21 thoughts on “the enamelware chocolate-pot

    • The pens I use are Marabu. You’ll find them HERE. They produce a wide variety of colours, but although my first attempt with the pens was to decorate a large vintage china charger in dark blue and yellow, I think overall that I prefer the simplicity of black on white.

      Be sure to purchase the 1 mm tip pens, as they are the finest. Remember that this stuff comes out a little like nail varnish, and so the thicker tips are quite clumsy.

      The Hansel and Gretel enamelware has been done both with fibretips and Marabu Porcelain Paint… which can be purchased in jars… that I stippled through stencils. The pens were used for any parts that needed to be drawn, like the writing and the leaves on an earlier set of plates you can see HERE, while the stencils were used principally to achieve sharp-edged shapes.

      To make a stencil I strip the waxed paper from a piece of transparent sticky-backed plastic of the type used to protect book covers, and press it down firmly on the enamel. The plastic will take a biro, and so once it’s in place, I draw the shapes I need to remove to create the stencil. Then with a scalpel I cut them out. The pressure required to cut through the plastic with a keen blade doesn’t seem to perceptibly scratch the enamel. I peel out the cut shapes with a pair of tweezers, being careful not to tear any edges of the stencil.

      Once the stencils are ready, using various bristle brushes in order to get different marks, I stipple and drag the porcelain paint onto the enamel. While it’s wet I use tooth-picks to add any marks to make the surface more interesting. I made the ‘pleats’ on the paper-cases of the cupcakes (see above) in this way. The piece then needs to be set aside until the paint is touch dry. Wait about fifteen minutes before peeling away the plastic stencil. At this stage the porcelain paint is still soft enough to be scraped away with a scalpel blade, sharpening up any smeared edges and adjusting shapes not quite to my liking. I use a soft brush to dust away the loose specks. As with regular stencil work, you’ll find that lighter coats of paint work better than heavy ones. There should be tonal variety to avoid heaviness.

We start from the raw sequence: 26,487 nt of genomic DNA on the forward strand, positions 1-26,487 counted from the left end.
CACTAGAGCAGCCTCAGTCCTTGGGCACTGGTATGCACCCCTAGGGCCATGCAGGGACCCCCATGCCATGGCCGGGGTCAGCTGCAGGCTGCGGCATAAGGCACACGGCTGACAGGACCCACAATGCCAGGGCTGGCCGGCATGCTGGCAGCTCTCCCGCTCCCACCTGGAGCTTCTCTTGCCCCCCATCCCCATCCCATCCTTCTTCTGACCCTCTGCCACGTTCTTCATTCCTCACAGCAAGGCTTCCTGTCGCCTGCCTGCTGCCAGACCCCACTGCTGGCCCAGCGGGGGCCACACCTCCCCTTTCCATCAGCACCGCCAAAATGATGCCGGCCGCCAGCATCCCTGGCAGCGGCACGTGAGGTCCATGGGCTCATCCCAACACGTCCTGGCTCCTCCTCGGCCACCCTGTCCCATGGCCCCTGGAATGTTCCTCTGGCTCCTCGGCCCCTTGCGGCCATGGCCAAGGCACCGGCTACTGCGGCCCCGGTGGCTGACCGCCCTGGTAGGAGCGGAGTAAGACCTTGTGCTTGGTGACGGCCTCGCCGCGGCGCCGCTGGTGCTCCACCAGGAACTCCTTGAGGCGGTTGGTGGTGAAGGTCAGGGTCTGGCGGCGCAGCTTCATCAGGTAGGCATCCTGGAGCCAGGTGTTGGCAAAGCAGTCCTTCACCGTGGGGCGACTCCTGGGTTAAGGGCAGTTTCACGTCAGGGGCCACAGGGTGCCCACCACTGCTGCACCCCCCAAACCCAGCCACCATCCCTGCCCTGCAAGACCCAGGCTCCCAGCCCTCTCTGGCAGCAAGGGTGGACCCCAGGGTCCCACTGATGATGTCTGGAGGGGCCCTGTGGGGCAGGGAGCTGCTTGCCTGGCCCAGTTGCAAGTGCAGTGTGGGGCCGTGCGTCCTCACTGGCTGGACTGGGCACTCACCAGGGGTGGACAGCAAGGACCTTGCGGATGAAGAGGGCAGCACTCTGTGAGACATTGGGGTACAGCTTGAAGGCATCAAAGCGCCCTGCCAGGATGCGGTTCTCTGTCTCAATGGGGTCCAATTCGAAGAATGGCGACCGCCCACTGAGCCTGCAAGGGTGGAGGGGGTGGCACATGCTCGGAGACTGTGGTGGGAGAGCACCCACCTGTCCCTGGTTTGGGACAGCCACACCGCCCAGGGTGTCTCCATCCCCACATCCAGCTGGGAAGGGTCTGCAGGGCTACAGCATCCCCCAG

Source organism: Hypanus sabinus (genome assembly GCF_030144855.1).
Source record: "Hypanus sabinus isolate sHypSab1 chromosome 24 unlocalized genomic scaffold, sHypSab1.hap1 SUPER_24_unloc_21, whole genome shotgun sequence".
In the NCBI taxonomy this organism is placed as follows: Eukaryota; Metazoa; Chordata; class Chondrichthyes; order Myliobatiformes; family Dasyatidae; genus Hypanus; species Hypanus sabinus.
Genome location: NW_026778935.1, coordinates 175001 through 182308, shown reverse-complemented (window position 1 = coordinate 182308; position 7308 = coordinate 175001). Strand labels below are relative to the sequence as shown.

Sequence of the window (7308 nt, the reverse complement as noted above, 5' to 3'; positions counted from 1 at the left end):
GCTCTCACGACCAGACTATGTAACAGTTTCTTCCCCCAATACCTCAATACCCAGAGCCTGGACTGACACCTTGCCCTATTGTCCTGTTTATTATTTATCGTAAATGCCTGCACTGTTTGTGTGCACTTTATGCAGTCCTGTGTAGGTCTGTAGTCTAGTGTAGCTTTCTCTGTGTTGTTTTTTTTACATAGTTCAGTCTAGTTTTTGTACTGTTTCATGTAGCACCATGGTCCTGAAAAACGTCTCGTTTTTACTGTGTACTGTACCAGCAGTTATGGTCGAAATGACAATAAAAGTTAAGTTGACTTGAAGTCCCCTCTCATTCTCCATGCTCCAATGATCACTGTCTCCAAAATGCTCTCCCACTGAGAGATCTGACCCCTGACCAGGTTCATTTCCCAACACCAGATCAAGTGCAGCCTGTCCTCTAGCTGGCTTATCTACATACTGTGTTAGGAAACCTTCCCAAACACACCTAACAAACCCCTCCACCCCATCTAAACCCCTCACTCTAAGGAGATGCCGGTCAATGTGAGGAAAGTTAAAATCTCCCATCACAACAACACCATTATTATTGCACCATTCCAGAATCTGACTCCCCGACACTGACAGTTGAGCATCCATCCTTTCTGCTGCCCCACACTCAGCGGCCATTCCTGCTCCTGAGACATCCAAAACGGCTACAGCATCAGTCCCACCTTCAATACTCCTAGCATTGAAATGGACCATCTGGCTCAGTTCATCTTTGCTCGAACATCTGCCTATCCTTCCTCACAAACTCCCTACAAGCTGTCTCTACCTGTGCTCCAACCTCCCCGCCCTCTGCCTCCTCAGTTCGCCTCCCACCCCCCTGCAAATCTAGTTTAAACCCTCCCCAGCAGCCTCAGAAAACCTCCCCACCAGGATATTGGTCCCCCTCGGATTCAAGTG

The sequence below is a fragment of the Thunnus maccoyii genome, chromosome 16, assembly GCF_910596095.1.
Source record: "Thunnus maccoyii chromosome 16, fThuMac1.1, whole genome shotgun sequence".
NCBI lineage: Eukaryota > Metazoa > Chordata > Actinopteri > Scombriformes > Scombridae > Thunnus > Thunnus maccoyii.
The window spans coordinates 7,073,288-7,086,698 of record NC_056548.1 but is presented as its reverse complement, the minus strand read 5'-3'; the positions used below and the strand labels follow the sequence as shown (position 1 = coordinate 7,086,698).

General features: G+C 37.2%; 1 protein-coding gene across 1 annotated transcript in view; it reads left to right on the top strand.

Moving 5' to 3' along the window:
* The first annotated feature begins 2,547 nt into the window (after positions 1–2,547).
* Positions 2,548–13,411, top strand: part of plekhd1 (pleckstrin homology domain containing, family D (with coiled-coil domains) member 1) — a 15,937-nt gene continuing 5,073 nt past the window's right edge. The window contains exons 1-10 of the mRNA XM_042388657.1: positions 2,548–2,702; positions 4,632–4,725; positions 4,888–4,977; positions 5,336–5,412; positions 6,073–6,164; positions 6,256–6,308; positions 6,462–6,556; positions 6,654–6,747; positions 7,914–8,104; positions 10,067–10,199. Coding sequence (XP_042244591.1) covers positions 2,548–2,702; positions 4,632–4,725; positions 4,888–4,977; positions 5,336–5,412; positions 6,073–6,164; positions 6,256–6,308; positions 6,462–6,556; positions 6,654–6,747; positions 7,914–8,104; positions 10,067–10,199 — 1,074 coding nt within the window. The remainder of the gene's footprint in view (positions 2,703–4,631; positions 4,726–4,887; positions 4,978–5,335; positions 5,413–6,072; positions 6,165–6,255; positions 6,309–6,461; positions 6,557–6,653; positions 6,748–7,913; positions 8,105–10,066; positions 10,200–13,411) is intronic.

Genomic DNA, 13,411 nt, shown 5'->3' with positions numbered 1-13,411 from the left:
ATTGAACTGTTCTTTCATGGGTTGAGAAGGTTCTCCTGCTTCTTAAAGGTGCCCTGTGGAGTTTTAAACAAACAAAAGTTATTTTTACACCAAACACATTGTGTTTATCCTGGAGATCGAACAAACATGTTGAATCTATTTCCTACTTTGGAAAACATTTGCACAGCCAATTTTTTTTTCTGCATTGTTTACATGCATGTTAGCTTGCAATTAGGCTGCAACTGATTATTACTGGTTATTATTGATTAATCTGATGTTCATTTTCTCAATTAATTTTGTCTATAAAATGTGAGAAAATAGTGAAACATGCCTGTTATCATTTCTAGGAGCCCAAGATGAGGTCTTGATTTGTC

In three days the paint will be completely cured.

      Be sure to let me know how you do. I’d like to see the results. Good luck.

      • searched the internet and found a pot – its on its way. So looking forward to enjoying the schokolade! and if I decorate it I’ll post you a pic!

        • You should have asked and I would have told you where I got mine from. It’s by Falcon, but there are other designs that I think are rather attractive, with long, serpentine spouts less suitable for a chocolate-pot but fine for coffee.

          Are you purchasing some porcelain pens? Be sure to get the ones with 1 mm fibretips. Marabu do a limited range of colours in that size. These designs have been done with a combination of pens and Marabu Porcelain Paint which is available in bottles. I apply it with brushes through stencils made of the sticky-backed plastic used for covering books. Happy decorating!

          • Well I was going to ask but then I started looking – I do enjoy the search – it was amazing what came up. Some lovely shapes as you say, including a sweet french one in cream with a sprig pattern and a folk art one. But I did like the lid being separate rather than hinged and the wide spout. Yes I found Falcon thanks and I also treated myself to a lovely large white enamel colander, and then stopped before I bought lots more…maybe another day. My kitchen is shaker style so the enamelware fits perfectly.

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